Lobbyists and pressure groups fund MPs' £1.5m foreign trips

Backbench MPs have gone on more than £1.5m of all-expenses-paid trips handed out by foreign governments, pressure groups and companies in little over two years, i can reveal. Several MPs have spent months out of the country on foreign trips, sometimes while Parliament is sitting, while many of those funding the visits have a vested interest in lobbying MPs. After the trips, a significant number of MPs have made speeches in the House of Commons supporting the political positions of the governments and countries they have visited.

i's analysis reveals that 242 MPs have declared "fact-finding missions" and visits worth an average £6,500 to countries including Sri Lanka, China and former Soviet States since the last election.

The highest-claiming MPs include the former Labour Foreign Secretary David Miliband who, since losing the Labour leadership to his brother, has gone on 14 foreign trips costing £47,600 and taking up 47 days – mainly to give speeches and attend conferences.

The foreign trips taken by Mr Miliband, who declared in the aftermath of his leadership defeat that "South Shields comes first", have helped him earn £400,000 in addition to his MPs salary.

The furore over Nadine Dorries' participation in I'm A Celebrity... has thrown a spotlight on MPs taking time away from their constituencies and Parliament. Mark Hendrick, the Preston Labour MP who chairs the all-party China group, has spent over four months out of Britain since 2010, accepting seven foreign trips costing £43,211. Barry Gardiner, the MP for Brent North, has accepted £52,071 in foreign trips since the election, spending a total of 73 days out of the country as vice- president of Globe International – a group representing Parliamentarians.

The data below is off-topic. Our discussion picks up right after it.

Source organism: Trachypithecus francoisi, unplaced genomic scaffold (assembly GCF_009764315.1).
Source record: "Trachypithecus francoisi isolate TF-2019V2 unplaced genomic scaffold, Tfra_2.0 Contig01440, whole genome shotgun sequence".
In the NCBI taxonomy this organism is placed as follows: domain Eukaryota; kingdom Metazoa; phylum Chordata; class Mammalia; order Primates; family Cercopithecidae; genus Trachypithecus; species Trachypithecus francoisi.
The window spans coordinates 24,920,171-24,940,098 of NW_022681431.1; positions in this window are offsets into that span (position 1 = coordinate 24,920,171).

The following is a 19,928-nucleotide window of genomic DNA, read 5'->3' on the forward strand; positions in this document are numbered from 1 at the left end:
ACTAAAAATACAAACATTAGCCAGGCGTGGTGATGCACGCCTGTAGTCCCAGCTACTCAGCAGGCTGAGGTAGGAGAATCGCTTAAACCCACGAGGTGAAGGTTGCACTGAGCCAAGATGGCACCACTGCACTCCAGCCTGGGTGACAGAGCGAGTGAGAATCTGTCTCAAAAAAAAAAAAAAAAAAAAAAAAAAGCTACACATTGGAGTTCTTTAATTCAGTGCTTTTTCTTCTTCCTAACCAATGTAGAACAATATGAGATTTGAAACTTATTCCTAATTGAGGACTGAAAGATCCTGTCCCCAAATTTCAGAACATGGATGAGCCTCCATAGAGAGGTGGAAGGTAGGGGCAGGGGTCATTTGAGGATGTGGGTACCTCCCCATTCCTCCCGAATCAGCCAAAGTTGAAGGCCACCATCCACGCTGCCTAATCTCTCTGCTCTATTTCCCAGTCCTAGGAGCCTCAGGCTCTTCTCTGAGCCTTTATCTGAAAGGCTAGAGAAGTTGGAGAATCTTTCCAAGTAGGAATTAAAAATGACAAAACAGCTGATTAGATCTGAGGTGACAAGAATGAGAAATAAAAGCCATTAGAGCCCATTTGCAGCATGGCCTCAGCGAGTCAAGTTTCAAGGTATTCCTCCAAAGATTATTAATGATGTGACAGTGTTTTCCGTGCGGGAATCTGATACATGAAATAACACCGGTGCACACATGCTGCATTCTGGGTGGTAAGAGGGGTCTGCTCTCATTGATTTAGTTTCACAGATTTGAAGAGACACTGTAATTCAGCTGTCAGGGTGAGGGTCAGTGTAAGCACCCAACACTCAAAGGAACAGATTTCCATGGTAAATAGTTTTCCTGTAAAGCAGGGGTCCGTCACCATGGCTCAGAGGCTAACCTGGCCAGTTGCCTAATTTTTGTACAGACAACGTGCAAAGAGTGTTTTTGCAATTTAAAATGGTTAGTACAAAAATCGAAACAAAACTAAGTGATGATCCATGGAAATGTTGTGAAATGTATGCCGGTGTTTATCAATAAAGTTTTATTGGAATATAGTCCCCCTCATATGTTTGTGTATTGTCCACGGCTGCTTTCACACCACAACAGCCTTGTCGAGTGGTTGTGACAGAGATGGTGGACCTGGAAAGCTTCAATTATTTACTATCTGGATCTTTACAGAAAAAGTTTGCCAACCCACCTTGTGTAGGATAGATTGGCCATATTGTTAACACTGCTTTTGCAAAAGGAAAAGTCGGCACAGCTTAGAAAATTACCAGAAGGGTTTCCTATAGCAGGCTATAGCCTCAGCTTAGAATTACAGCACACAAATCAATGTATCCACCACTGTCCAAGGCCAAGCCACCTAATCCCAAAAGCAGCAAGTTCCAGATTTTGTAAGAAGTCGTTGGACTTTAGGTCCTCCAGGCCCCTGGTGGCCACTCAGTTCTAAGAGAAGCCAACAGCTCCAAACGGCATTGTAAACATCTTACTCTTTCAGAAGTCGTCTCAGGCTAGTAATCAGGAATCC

i has also established that a significant number of other MPs have used knowledge gained on trips to ask parliamentary questions and make speeches, often supporting the political positions of countries they have visited. The MPs concerned stressed that these statements are unconnected to the hospitality they received and point out that accepting foreign travel is one of the few ways for Parliamentarians to educate themselves on international issues.

But critics claim some of the trips are inevitably "one-sided" with MPs only seeing what their hosts want them to see. Sir Alistair Graham, former chairman of the Committee on Standards in Public Life, said that "serial" trip takers needed to be looked at for the sake of constituents and because of "legitimate concern" around the possibility of MPs who have been on trips then using their Parliamentary position to push particular policies.

A spokesman for David Miliband said a number of his visits were fitted around Parliamentary commitments over weekends or during recesses. Mr Hendrick said that all his visits were of a political and economic nature and took place predominantly when Parliament was in recess. Mr Gardiner could not be contacted for comment.

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